Thursday,
January 13, 2022

Market recap

Dow Jones

36,290.32

+38.30 (+0.11%)

S&P 500

4,726.35

+13.28 (+0.28%)

Nasdaq

15,188.39

+34.94 (+0.23%)

Microsoft

$318.27

+$3.29 (+1.04%)

Google

$2,832.96

+$32.61 (+1.16%)

Meta Platforms

$333.26

-$1.11 (-0.33%)

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Top Story

Stocks Inch Higher Halfway Through the Week

•   US stocks moved higher Wednesday, albeit at a slow pace. Wall Street was trying to wrap its head around the latest inflation data. The Consumer Price Index rose 7% in December on an annual basis. Core CPI, which excludes food and energy, jumped 5.5%. This was the fastest pace for this pair of reports since 1982 and 1991, respectively. While this isn't what investors or the Fed want to see, there is a sense that this data is largely priced into the markets, which is why stocks crept higher halfway through the week.

•   Investors are looking for other signals about the health of the US economy. Earnings season, which really revs up this week, is a chance for them to get more data. Profits from S&P 500 companies are expected to rise 22% in the fourth quarter from a year earlier according to analysts quoted by FactSet.

What to Be on the Lookout for Today

•   The BLS will release the December Producer Price Index, which measures the average price fluctuation domestic producers receive for their sales. The previously released report showed a 9.6% year-over-year increase — the highest such number since changes were first tracked over a 12-month period. From a diagnostic standpoint, supply-chain issues and resulting bottlenecks are driving these increases.

•   Officials will also release initial jobless claims Thursday. In the week ending January 1, initial claims totaled 207,000 which was higher than the 195,000 initially projected.

•   Taiwan Semiconductor Manufacturing Co. Ltd. (TSM) will publish its quarterly earnings. Investors and economists alike will closely monitor this news, as the recent semiconductor shortage is well documented.

Credit Card Utilization: What You Need To Know

The world of credit scores can make your head spin, but what we know for sure is that credit card utilization plays a big role in how companies compute your credit score. In fact, about 30% of your credit score is determined by your credit card utilization rate. That means a high credit card utilization rate can adversely affect your credit score.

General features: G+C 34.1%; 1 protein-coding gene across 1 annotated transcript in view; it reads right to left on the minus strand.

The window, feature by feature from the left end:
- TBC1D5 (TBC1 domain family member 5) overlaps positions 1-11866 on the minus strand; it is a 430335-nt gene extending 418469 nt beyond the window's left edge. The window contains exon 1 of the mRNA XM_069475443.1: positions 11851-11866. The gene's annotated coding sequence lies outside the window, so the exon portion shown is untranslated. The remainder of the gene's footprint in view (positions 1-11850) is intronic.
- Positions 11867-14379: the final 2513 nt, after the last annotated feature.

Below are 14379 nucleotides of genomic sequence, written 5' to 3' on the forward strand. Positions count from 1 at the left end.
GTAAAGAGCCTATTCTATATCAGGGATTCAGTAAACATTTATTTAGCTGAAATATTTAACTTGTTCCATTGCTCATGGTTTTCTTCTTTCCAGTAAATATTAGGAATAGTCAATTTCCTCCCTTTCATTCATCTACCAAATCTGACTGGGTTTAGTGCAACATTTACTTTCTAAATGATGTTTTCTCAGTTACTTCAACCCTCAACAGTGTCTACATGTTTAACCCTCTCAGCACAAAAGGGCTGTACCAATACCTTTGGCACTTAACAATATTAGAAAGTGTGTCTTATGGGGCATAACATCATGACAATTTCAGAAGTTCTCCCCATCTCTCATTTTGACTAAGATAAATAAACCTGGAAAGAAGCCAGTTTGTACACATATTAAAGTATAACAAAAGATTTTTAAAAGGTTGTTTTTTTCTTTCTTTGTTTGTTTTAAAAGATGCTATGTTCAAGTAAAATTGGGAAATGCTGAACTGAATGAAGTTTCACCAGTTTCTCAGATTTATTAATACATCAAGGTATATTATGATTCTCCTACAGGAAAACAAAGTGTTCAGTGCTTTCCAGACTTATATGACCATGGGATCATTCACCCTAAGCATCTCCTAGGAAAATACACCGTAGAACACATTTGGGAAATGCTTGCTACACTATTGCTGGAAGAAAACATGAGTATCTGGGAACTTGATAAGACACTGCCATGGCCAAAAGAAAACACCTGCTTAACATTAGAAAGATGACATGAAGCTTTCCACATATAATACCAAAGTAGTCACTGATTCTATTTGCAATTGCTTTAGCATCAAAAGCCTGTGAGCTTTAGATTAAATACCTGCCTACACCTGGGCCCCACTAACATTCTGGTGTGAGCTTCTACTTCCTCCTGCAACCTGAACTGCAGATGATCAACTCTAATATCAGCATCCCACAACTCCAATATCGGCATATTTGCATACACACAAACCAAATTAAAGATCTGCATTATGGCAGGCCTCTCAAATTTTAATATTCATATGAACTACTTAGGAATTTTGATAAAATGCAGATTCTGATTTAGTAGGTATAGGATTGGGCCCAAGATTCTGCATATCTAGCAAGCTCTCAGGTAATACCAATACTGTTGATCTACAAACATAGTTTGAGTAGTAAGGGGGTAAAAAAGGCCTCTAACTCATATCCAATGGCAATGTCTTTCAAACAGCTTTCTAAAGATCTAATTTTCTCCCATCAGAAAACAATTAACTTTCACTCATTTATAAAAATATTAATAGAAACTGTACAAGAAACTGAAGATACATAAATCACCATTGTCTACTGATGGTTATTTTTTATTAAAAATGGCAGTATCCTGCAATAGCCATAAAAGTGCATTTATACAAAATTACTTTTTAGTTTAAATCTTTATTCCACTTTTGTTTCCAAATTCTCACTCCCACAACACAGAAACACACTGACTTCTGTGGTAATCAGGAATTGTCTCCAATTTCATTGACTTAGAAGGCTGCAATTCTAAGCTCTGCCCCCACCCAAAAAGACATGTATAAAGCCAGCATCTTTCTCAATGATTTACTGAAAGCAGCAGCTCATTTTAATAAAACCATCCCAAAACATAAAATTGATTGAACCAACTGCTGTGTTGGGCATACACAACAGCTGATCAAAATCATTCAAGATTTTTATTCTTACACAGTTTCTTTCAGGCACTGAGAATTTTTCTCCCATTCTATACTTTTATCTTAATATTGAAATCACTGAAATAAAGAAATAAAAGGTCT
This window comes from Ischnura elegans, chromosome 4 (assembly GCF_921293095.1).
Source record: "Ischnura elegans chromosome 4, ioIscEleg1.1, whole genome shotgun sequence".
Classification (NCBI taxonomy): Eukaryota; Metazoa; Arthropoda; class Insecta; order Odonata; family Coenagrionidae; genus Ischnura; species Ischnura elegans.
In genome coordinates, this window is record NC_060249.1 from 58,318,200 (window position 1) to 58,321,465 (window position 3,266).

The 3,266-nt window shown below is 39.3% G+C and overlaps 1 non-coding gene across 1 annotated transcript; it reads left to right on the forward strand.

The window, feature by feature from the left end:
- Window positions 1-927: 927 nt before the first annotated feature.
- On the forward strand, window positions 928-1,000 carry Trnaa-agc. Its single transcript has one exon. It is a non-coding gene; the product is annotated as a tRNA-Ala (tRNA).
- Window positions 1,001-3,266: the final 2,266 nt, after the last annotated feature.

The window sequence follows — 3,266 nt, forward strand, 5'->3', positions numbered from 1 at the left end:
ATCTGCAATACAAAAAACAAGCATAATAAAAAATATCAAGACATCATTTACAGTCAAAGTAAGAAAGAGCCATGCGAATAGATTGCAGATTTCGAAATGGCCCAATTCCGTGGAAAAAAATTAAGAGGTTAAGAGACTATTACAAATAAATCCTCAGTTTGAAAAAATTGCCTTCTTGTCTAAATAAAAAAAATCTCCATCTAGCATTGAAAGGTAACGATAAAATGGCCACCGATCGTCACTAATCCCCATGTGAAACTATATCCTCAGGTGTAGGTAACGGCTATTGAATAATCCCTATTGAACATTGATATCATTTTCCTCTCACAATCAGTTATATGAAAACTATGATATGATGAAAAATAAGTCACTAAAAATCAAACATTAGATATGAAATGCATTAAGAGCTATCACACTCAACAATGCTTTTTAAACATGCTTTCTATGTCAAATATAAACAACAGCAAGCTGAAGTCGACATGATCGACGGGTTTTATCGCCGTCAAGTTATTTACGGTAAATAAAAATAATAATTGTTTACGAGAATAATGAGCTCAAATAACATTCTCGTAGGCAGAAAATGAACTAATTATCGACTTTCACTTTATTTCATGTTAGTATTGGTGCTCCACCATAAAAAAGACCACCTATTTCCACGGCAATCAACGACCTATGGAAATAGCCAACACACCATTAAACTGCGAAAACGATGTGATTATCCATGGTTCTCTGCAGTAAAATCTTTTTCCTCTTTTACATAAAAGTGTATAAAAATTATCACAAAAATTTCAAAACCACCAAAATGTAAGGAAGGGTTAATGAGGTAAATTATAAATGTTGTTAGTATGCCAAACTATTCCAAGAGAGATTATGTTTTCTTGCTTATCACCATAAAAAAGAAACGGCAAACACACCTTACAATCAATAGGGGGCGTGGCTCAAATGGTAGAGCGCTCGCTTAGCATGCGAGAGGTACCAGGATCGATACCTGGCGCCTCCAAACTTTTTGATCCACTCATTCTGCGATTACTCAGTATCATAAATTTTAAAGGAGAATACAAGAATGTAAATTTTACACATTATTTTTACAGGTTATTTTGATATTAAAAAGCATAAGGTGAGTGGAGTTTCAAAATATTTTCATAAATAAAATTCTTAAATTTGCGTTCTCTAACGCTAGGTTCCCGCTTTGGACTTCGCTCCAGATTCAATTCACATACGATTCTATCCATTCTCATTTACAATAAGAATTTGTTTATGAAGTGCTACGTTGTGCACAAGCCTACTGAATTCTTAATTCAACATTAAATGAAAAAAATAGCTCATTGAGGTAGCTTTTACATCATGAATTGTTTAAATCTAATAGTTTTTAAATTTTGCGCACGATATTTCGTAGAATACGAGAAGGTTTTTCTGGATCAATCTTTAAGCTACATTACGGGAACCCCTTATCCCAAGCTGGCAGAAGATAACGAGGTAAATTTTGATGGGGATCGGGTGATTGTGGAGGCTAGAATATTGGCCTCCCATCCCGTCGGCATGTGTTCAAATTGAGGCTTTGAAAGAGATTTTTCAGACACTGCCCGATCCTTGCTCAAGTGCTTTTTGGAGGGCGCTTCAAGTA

The general guideline is that you should not exceed a 30% credit card utilization rate. Track your credit score for free in the SoFi app, where the factors affecting your score are broken out to make them easier to understand.


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A Few Headlines That Should Be on Your Radar

What came first, the market or the Fed?
The hardest part about interpreting the inflation situation is that you can build a case for being optimistic or pessimistic depending on what you focus on. In this week's column, see what SoFi’s Head of Investment Strategy has to say about inflation’s staying power.
Read more >>

Shares of Apple have risen amid increasing optimism that the tech giant could make huge strides in the metaverse market.
Apple (AAPL) shares have grown even faster than Meta Platforms’ since the latter changed its name from Facebook, generating a buzz. Industry analysts say Apple’s successes in hardware, software, and services set them apart, but there’s robust metaverse competition within the tech sector.
Read more >>

Parents say shelves are increasingly bare of baby formula as retailers and producers cast blame on each other.
Industry analysts seem to think there’s enough blame to go around with retailers being unsure of where to send the product, while producers face supply-chain and staffing issues. There are also some claims parents are stockpiling baby formula the way consumers snatched up toilet paper.
Read more >>

Top 50 safest cities in the US
Each of these American cities has a relatively low crime rate, a factor that affects desirability and housing market trends.
Read more >>

Not-So-Breaking News

Financial Planner Tip of the Day

“Have a plan for your raises, bonuses, and tax refunds.”

Brian Walsh, CFP® at SoFi

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